The circuit interface is commonly used to edit the properties of the various elements in a circuit. Nearly all the element classes in OpenDSS (ie, Lines, Loads, Capacitors, CapControls, etc…) have a child object under the circuit interface. These child objects also have convenient functions to allow one to iterate through the member elements which are useful when looping. For example, this script will loop through all the loads in a circuit and scale the kW up by 20%:

' Step through every load and scale it up

Dim iLoads As Integer ' Track what load we're on

iLoads = DSSCircuit.Loads.First

While iLoads

' Scale load by 120%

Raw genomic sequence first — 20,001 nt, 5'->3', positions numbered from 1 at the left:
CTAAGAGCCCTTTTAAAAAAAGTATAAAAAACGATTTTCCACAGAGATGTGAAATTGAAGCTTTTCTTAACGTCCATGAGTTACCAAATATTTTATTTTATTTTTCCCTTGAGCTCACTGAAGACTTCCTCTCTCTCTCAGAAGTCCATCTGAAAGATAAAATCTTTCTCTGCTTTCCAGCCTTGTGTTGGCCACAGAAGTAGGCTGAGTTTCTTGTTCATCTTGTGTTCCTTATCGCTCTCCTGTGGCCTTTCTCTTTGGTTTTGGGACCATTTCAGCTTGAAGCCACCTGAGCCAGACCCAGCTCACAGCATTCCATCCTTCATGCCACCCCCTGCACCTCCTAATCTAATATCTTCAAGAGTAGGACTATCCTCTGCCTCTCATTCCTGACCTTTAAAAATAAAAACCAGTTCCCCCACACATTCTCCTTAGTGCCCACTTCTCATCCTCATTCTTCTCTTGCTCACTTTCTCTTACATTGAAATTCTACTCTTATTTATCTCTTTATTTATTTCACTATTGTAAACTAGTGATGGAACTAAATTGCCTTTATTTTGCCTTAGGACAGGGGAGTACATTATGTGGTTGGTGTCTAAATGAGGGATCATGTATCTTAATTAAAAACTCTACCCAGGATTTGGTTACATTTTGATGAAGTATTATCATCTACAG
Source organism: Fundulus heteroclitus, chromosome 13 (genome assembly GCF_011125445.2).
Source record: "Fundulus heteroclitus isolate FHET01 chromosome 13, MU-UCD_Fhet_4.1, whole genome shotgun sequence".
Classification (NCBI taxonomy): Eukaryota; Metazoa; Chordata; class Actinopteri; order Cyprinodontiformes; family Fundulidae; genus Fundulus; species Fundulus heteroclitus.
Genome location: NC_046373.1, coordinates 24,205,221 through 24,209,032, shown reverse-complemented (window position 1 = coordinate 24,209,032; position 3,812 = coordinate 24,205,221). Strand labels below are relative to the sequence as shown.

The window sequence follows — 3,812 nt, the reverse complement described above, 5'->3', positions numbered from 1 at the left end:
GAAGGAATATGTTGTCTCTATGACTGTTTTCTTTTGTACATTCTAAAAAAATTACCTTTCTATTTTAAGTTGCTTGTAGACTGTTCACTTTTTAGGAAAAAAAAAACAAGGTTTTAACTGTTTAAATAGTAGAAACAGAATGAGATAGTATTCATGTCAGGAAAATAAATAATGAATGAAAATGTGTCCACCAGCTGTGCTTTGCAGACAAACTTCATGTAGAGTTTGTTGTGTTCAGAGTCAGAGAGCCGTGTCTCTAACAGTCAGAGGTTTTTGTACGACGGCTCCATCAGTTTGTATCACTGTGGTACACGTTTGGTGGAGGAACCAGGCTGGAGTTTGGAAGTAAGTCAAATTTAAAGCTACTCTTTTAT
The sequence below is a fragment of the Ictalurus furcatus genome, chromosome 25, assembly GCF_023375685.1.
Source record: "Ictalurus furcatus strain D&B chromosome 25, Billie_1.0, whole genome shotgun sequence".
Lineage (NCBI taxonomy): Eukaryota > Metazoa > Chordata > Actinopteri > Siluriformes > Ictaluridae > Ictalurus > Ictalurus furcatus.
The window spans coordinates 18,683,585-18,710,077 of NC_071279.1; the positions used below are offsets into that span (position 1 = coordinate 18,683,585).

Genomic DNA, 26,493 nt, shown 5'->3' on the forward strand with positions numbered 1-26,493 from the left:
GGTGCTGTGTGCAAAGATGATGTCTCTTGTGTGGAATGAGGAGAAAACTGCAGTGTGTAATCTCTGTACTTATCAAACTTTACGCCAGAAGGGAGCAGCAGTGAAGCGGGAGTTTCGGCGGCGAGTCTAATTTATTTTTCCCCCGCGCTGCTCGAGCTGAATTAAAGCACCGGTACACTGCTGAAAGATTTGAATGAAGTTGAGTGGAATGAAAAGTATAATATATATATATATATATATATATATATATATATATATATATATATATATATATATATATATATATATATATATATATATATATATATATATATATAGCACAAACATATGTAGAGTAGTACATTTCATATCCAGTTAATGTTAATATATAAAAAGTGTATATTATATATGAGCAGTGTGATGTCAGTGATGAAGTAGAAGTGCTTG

DSSCircuit.Loads.kW = DSSCircuit.Loads.kW * 1.2

' Move to next load

iLoads = DSSCircuit.Loads.Next

End While

If one wants to edit a specific element, use the SetActiveElement method and the ActiveDSSElement interface as shown below:

' Set a capacitor's rated kVAR to 1200


DSSCircuit.ActiveDSSElement.Properties("kVAR").Val = 1200

However, the benefit of this method over simply using the text interface, as shown below, is debatable. Use whichever method makes sense to you.

' Does the same thing as the previous snippet

DSSText.Command = "Capacitor.C83.kVAR = 1200"

Another useful feature of the Circuit Interface is to retrieve power flow results, such as bus voltages, element losses, etc… This example gets the bus names and voltages:

' Get bus voltages

Dim BusNames As String()

Dim Voltages As Double()

BusNames = DSSCircuit.AllBusNames

Voltages = DSSCircuit.AllBusVmagPu

' See what an arbitrary bus's voltage is

MsgBox(BusNames(5) & "'s voltage mag in per unit is: " & Voltages(5))

For more on getting power flow results from the circuit interface, see the “All commands” (AllElementLoses, AllNodeVmagByPhase, etc…) in the COM Interface section.